Female circumcision practice in Igboland? As an Igbo young man, I have heard a lot concerning female circumcision around me. And I believe this is the right time to share with friends both here in Nigeria and for those in diaspora too.
However, the issue of female circumcision ranks high as one of the many cases of domestic violence in Igboland and the practice has long been carried out.
In fact, it’s part of our tradition that a baby (both male and female) should be circumcised after birth.
Otherwise known as female genital mutilation, female circumcision is seen as a sure cure for sexual promiscuity among women.
However, ancient folklore reveals how female genital mutilation helps to ward off certain kinds of diseases in women in the olden times.
Though considered as barbaric, the hygienic potentials of female circumcision commend it to successive generations of Igbo families.
The superstitious impetus of female circumcision could not be lost on anyone who desires a deep knowledge of the practice in Igboland.
It is believed that women who are not circumcised make love to spirits in their sleep who, in turn, cause unhealthy appetite for sexual intercourse.
It is also said that such women give birth to Ogbanje or Abiku. With such unwholesome tales, out of fear and possible stigmatization, most mothers make sure that they circumcised their daughters.
Ogbanje or Abiku refer to people who are believed to cycle rapidly and repeatedly through birth and death (they die and comeback again during another birth).
A consecutive familial sequence of births and deaths of infants is construed as the same child dying and being born over and over again.
Circumcision is done to arrest the interest and arousal for sex by the womenfolk and to avoid giving birth to children who would live for short periods of time, die and come back to their mothers’ womb only to be born and continue the cycle, bringing grief and pain to the family.
In some instances, women who give birth to such children are regarded as having spiritual husbands and are thus, taken through a ritual bath.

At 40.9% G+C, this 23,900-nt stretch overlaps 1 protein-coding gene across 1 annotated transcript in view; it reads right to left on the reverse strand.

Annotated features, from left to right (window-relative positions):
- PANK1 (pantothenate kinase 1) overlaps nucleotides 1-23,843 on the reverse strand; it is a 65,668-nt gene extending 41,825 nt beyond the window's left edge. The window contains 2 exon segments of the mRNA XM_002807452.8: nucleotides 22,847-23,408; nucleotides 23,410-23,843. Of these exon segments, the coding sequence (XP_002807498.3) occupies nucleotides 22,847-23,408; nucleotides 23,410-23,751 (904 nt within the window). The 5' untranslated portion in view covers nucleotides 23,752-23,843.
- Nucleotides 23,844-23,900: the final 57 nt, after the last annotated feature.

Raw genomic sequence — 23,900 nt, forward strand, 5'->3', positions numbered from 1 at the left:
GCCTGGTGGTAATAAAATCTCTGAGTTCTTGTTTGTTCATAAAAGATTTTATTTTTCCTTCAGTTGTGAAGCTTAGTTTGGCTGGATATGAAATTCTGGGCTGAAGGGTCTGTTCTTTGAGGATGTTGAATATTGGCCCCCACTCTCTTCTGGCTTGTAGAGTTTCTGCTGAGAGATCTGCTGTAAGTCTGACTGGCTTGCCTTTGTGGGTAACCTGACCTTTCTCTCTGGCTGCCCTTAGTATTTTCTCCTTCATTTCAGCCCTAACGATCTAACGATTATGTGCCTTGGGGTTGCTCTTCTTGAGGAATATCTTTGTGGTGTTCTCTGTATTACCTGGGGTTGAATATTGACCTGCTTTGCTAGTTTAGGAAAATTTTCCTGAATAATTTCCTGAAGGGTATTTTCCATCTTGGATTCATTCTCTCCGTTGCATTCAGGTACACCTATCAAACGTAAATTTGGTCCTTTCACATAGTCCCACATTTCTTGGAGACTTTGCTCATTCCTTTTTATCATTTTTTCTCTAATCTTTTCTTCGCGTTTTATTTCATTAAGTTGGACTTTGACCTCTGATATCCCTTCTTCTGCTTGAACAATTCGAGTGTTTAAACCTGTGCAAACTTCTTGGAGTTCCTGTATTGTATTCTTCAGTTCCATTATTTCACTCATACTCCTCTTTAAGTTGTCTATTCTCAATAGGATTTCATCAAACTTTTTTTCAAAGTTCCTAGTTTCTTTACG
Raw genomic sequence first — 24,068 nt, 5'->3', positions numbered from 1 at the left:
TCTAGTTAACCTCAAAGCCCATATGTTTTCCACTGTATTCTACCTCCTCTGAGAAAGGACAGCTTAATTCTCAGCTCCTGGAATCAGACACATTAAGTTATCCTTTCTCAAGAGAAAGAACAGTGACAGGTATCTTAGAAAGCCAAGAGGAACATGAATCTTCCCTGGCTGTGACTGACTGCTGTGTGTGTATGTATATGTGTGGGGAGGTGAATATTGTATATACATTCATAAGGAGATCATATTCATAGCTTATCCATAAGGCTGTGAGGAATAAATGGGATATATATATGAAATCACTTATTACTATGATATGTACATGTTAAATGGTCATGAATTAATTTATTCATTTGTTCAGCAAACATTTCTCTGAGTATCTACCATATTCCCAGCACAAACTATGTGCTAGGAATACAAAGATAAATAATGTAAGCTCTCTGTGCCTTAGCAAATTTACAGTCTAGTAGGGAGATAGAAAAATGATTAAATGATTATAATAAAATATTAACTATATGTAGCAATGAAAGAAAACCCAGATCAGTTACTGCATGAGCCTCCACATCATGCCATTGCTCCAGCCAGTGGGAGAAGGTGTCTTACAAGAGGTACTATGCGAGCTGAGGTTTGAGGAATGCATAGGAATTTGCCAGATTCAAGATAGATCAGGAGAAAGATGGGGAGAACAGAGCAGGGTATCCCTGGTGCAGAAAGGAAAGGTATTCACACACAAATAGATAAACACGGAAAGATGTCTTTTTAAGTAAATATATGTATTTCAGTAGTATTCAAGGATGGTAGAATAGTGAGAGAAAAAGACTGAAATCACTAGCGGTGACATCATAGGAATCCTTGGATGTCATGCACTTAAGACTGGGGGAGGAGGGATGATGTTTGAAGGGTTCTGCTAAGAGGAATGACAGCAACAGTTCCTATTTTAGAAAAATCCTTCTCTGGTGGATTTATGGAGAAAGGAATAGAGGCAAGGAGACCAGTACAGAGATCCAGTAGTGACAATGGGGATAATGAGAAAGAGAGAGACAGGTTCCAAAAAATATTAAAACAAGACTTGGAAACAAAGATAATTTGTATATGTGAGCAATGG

This ritual, which involves taking the woman to a fast flowing river, attracts general feeling of sadness against the mother for failing to circumcise her daughter during her childhood.
Women who fail to circumcise their daughters are usually blamed for their negligence.
However, female genital mutilation, called clitoridectomy in modern medicine, involves the yanking off of the CLITORIS, the most sensitive part of the female orifice.
In Igboland, the instrument of the art inspires much awe with its crudity and savage look.
A hard metal carving knife known as “Aguba” is usually used in cutting the CLITORIS, whereupon herbal concoctions are used to stop blood flow and ameliorate the excruciating pains.
As the baby cries, the mother takes pleasure in the feeling that, at least, she has a normal woman made ready for her husband’s ecstasy (a state of being overpowered by emotion).
To further speed up the healing process, palm oil is applied to the wound intermittently using a feather to spread the oil along the cut edges of the former position occupied by the CLITORIS.
According to ancient folklore, it is alleged that one of the benefits of female circumcision is that during child birth the woman does not go through birth pangs, a sudden sharp pain or painful emotion.
Most of the women who undergo female circumcision are said to have easy passage during delivery. They are also adjudged to be hardworking and productive in the farms.
However, a lot of criticisms have been directed at female genital mutilation, especially given the prevalence of certain diseases and because of the influence of modern education.
Above all, female circumcision inhibits the sexuality of women, thereby leading to incessant marital squabbles and even divorce.
The practice has been seen as a source of a lot of health hazards as well.
Female circumcision practice in Igboland? Share with friends………..